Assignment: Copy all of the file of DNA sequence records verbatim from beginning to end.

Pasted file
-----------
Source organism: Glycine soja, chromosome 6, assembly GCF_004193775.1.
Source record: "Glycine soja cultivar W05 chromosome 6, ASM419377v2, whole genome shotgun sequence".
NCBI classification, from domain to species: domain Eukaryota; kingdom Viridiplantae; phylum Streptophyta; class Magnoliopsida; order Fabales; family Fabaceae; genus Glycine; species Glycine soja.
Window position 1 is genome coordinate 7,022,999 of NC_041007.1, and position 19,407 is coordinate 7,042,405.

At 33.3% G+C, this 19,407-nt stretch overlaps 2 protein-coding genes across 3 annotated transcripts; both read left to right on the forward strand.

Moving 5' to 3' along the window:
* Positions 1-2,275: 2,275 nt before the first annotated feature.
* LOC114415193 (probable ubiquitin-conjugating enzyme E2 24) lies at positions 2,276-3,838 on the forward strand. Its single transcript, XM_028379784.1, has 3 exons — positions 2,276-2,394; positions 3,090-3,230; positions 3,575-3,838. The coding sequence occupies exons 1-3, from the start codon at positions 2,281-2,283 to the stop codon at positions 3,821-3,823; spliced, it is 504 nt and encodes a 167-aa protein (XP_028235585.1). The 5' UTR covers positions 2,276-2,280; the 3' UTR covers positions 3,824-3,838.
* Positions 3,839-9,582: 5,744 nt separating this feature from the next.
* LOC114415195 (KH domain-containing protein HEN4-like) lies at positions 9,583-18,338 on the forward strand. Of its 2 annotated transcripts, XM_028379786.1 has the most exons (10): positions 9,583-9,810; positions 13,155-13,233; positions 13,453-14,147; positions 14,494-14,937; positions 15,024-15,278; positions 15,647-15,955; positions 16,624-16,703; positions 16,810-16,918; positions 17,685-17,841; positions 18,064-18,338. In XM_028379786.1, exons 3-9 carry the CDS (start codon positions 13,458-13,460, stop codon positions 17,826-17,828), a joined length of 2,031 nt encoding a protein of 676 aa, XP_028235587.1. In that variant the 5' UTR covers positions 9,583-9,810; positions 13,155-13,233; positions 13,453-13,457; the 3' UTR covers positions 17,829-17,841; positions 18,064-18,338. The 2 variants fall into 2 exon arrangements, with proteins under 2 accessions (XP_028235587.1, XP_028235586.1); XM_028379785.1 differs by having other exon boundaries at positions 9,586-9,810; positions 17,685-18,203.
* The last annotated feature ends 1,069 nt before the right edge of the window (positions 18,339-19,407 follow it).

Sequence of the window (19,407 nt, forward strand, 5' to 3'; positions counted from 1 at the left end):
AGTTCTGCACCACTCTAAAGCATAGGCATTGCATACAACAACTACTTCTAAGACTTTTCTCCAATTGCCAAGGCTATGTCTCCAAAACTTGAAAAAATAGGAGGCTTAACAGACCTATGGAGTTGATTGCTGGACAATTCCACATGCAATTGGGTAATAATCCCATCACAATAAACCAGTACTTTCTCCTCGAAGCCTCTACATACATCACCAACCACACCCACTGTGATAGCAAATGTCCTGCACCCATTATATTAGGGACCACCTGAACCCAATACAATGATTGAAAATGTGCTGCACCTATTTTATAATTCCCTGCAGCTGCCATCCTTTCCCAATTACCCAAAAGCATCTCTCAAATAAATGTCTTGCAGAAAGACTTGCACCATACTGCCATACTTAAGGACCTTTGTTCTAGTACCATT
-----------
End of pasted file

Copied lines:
Source organism: Glycine soja, chromosome 6, assembly GCF_004193775.1.
Source record: "Glycine soja cultivar W05 chromosome 6, ASM419377v2, whole genome shotgun sequence".
NCBI classification, from domain to species: domain Eukaryota; kingdom Viridiplantae; phylum Streptophyta; class Magnoliopsida; order Fabales; family Fabaceae; genus Glycine; species Glycine soja.
Window position 1 is genome coordinate 7,022,999 of NC_041007.1, and position 19,407 is coordinate 7,042,405.

At 33.3% G+C, this 19,407-nt stretch overlaps 2 protein-coding genes across 3 annotated transcripts; both read left to right on the forward strand.

Moving 5' to 3' along the window:
* Positions 1-2,275: 2,275 nt before the first annotated feature.
* LOC114415193 (probable ubiquitin-conjugating enzyme E2 24) lies at positions 2,276-3,838 on the forward strand. Its single transcript, XM_028379784.1, has 3 exons — positions 2,276-2,394; positions 3,090-3,230; positions 3,575-3,838. The coding sequence occupies exons 1-3, from the start codon at positions 2,281-2,283 to the stop codon at positions 3,821-3,823; spliced, it is 504 nt and encodes a 167-aa protein (XP_028235585.1). The 5' UTR covers positions 2,276-2,280; the 3' UTR covers positions 3,824-3,838.
* Positions 3,839-9,582: 5,744 nt separating this feature from the next.
* LOC114415195 (KH domain-containing protein HEN4-like) lies at positions 9,583-18,338 on the forward strand. Of its 2 annotated transcripts, XM_028379786.1 has the most exons (10): positions 9,583-9,810; positions 13,155-13,233; positions 13,453-14,147; positions 14,494-14,937; positions 15,024-15,278; positions 15,647-15,955; positions 16,624-16,703; positions 16,810-16,918; positions 17,685-17,841; positions 18,064-18,338. In XM_028379786.1, exons 3-9 carry the CDS (start codon positions 13,458-13,460, stop codon positions 17,826-17,828), a joined length of 2,031 nt encoding a protein of 676 aa, XP_028235587.1. In that variant the 5' UTR covers positions 9,583-9,810; positions 13,155-13,233; positions 13,453-13,457; the 3' UTR covers positions 17,829-17,841; positions 18,064-18,338. The 2 variants fall into 2 exon arrangements, with proteins under 2 accessions (XP_028235587.1, XP_028235586.1); XM_028379785.1 differs by having other exon boundaries at positions 9,586-9,810; positions 17,685-18,203.
* The last annotated feature ends 1,069 nt before the right edge of the window (positions 18,339-19,407 follow it).

Sequence of the window (19,407 nt, forward strand, 5' to 3'; positions counted from 1 at the left end):
AGTTCTGCACCACTCTAAAGCATAGGCATTGCATACAACAACTACTTCTAAGACTTTTCTCCAATTGCCAAGGCTATGTCTCCAAAACTTGAAAAAATAGGAGGCTTAACAGACCTATGGAGTTGATTGCTGGACAATTCCACATGCAATTGGGTAATAATCCCATCACAATAAACCAGTACTTTCTCCTCGAAGCCTCTACATACATCACCAACCACACCCACTGTGATAGCAAATGTCCTGCACCCATTATATTAGGGACCACCTGAACCCAATACAATGATTGAAAATGTGCTGCACCTATTTTATAATTCCCTGCAGCTGCCATCCTTTCCCAATTACCCAAAAGCATCTCTCAAATAAATGTCTTGCAGAAAGACTTGCACCATACTGCCATACTTAAGGACCTTTGTTCTAGTACCATT